Brick, an alcoholic ex-football player, drinks his days away and resists the affections of his wife, Maggie. His reunion with his father, Big Daddy, who is dying of cancer, jogs a host of memories and revelations for both father and son.
Jim Stark is the new kid in town. He has been in trouble elsewhere; that's why his family has had to move before. Here he hopes to find the love he doesn't get from his middle-class family. Though he finds some of this in his relation with Judy, and a form of it in both Plato's adulation and Ray's real concern for him, Jim must still prove himself to his peers in switchblade knife fights and "chickie" games in which cars race toward a seaside cliff.Written by
Ed Stephan <firstname.lastname@example.org>
The living room of the Starks' house was based on Nicholas Ray's bungalow (he did something similar for In a Lonely Place (1950)). James Dean and other cast members would rehearse there, and Dean felt most comfortable there. It was Dean's idea for Jim to be placed between his parents during the climactic fight scene, to reflect his inner turmoil. See more »
When Plato shoots at Jim, Jim's words don't match up with his mouth. And when Jim tackles him a moment later Plato's words don't match up either. See more »
First police officer:
Get up, get up. Mixed up in that beating on 12th street, huh?
Second police officer:
No. Plain drunkenness.
See more »
To receive a UK cinema certificate the film was extensively cut by the BBFC. The entire knife fight scene between Jim & Buzz was removed, and heavy edits were made to the chicken race scene, shots of Jim attempting to throttle his father, and the fight between Jim and probation officer Fremick. Although the distributors initially wanted an 'A' certificate they were told that further cuts would have to be made, so the above print was released as an 'X'. All later UK releases were fully uncut and since 1986 the film has been PG rated. See more »
not my favorite Nick Ray film by far, but it's worth viewing as a "essential" from the 50s
I put quotations around the words "essential" in that one line because, really, I'm not totally sure what essential means really when it comes to seeing films from that decade. The general consensus- on which one might dub a film like Rebel Without a Cause overrated- is that this film is THE film on teenage angst and dislocation from the adults of the period, and that it's essential because of James Dean, or that it might be considered director Nicholas Ray's best film. For me though, "essential" is a very subjective term, and one person's essential being this film is another one's essential being Bigger Than Life or In a Lonely Place, films that get some notice in the film circles but not enough when placed against a film like the one here. It's the kind of picture I end up recommending, but not exactly under the terminology of how I would find it to be essential or not, because I don't really. It's not a sort of seminal, staggeringly entertaining and artistically satisfying work about being an outsider in the 50s like On the Waterfront or even one most people wouldn't think of like Ikiru. From a historical perspective, however, and for the significance of James Dean, it is worth a viewing, at least once, if you want to know at least what the industry leaned towards in the 50s.
Now, on to the actual film- it's the story of Jim Stark, who is disaffected and with a sort of glow about him (if glow is the word, maybe just, um, malaise), and its more of a reflection on his parents (Jim Backus, who is actually quite good here, and Ann Doran as his mother) than on society as a whole. Not that society doesn't have a part in Jim's emotional downward spiral. He's a kid who ends up getting connected to violence ('Don't call me chicken' is coined famously, and maybe unintentionally amusingly, by Dean in this film), and all the while Dean plays him very calmly and coolly, with his big emotional bursts strong and piercing. But as I've yet to see his other two big cinematic roles in East of Eden or Giant, I can't compare one to the other or not. On its own, his turn today almost borders on being too melodramatic, even too stuck in the period (Brando, as mentioned before, had the 'normalcy of detachment and cool' down to a T unlike Dean here who is good if not great). He's followed along by compelling supporting work by Sal Mineo and Natalie Wood, as equally disaffected youth, but in different ways that end up clinging the three of them together.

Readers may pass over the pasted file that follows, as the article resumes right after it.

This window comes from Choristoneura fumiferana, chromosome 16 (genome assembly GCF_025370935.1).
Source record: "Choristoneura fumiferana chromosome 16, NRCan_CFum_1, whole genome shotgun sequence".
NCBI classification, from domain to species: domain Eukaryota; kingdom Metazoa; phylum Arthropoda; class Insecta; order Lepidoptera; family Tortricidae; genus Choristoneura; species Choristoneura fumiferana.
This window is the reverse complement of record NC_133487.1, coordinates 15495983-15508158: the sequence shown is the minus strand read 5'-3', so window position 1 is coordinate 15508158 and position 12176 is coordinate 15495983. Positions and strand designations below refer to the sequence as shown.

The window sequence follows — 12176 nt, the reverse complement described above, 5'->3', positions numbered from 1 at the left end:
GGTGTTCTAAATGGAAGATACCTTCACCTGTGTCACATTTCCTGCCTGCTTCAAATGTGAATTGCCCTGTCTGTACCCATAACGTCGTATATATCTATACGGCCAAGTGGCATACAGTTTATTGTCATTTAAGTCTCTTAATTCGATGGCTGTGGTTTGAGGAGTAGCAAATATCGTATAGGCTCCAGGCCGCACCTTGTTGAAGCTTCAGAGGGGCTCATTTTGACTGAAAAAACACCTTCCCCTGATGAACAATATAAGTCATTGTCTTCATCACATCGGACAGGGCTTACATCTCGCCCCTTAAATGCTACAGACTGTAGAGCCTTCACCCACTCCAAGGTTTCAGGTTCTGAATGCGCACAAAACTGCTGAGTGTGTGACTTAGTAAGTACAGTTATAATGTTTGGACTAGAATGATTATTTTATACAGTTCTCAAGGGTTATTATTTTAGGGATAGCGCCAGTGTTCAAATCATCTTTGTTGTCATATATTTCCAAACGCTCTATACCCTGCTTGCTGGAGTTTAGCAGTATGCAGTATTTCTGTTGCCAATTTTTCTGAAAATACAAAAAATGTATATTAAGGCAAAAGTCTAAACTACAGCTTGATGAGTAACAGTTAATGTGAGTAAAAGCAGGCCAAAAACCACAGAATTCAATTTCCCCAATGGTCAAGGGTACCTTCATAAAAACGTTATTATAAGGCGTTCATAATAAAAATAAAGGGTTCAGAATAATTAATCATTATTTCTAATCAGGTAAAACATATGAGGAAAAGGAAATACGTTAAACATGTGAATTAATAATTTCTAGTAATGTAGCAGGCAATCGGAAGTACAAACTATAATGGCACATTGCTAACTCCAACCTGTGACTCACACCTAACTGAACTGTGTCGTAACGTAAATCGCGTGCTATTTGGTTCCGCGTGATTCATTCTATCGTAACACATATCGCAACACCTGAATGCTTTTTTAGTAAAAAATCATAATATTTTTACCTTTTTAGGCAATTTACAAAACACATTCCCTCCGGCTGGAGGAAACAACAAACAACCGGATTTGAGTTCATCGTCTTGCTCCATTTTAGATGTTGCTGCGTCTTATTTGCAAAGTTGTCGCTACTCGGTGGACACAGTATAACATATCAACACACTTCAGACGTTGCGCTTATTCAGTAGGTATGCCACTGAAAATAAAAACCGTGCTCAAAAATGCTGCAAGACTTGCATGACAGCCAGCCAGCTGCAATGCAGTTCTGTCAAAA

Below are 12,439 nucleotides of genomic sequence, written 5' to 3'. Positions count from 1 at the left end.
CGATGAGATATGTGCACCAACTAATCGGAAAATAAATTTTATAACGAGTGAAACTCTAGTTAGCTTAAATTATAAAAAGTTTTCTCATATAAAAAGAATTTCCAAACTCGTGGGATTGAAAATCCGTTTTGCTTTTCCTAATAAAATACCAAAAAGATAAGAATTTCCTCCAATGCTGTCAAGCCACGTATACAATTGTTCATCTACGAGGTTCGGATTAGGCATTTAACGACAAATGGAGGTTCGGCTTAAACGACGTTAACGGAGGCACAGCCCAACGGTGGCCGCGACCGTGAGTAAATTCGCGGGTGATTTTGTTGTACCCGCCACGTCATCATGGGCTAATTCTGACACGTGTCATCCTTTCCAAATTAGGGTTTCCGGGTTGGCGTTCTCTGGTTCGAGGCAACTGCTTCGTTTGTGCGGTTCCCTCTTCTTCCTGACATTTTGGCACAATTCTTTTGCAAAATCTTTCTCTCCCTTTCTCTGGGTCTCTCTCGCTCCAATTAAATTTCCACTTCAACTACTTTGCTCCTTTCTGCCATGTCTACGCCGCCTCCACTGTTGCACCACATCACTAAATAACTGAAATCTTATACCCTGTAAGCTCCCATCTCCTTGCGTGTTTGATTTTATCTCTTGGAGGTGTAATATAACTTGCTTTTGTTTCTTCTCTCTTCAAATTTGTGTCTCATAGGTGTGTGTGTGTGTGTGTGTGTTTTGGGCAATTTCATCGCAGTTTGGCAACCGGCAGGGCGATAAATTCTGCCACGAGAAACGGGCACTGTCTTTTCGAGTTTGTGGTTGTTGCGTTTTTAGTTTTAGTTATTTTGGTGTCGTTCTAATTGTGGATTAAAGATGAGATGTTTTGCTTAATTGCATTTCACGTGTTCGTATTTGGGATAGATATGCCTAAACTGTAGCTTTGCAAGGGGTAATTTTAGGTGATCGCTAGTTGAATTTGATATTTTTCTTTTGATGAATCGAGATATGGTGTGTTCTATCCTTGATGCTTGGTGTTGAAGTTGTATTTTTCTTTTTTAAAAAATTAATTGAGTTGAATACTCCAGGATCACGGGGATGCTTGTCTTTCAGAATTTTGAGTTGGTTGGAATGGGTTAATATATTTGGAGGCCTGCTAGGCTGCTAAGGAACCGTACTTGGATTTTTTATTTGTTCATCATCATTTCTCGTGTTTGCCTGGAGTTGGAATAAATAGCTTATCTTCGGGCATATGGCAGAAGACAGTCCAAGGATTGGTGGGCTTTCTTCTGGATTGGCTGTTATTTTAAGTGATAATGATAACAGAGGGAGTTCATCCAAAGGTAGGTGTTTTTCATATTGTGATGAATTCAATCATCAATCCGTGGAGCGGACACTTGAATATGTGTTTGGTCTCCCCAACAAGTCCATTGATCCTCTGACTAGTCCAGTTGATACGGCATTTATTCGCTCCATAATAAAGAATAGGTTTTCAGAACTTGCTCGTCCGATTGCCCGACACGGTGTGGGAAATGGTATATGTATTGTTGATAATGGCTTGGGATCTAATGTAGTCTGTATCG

The story, as much as it tries to, isn't really as convincing as it tries to be, and unfortunately to me doesn't hold up like it should. The convincing bits are still there, and some scenes are revelatory into the little things about teenagers, like the trip inside the planetarium- no matter how tough they think they are or act or anything, they can still be amazed by some things, the unknown that is. And the fight that happens after-wards- along with the 'chickie' drag race at night that leads to a tragic turn of events- are classic Ray-directed moments. But the classically trained style of film-making by Ray, with the level of subversion still there under the surface of the immediate context, isn't as fulfilling when given to the story and characters and acting. Some characters are just outright silly or so one-dimensional that you can't believe someone like Dean's character would have to deal with them at all. Even an emotionally complex scene like the "it's tearing me apart" speech doesn't hit quite as hard as it might have in 1955. By the end of it all, I knew Rebel Without a Cause was worth viewing, but as an immediate masterwork of the Hollywood system? I'm not really sure on that, and certainly not if one's talking about essentials from the director. B+
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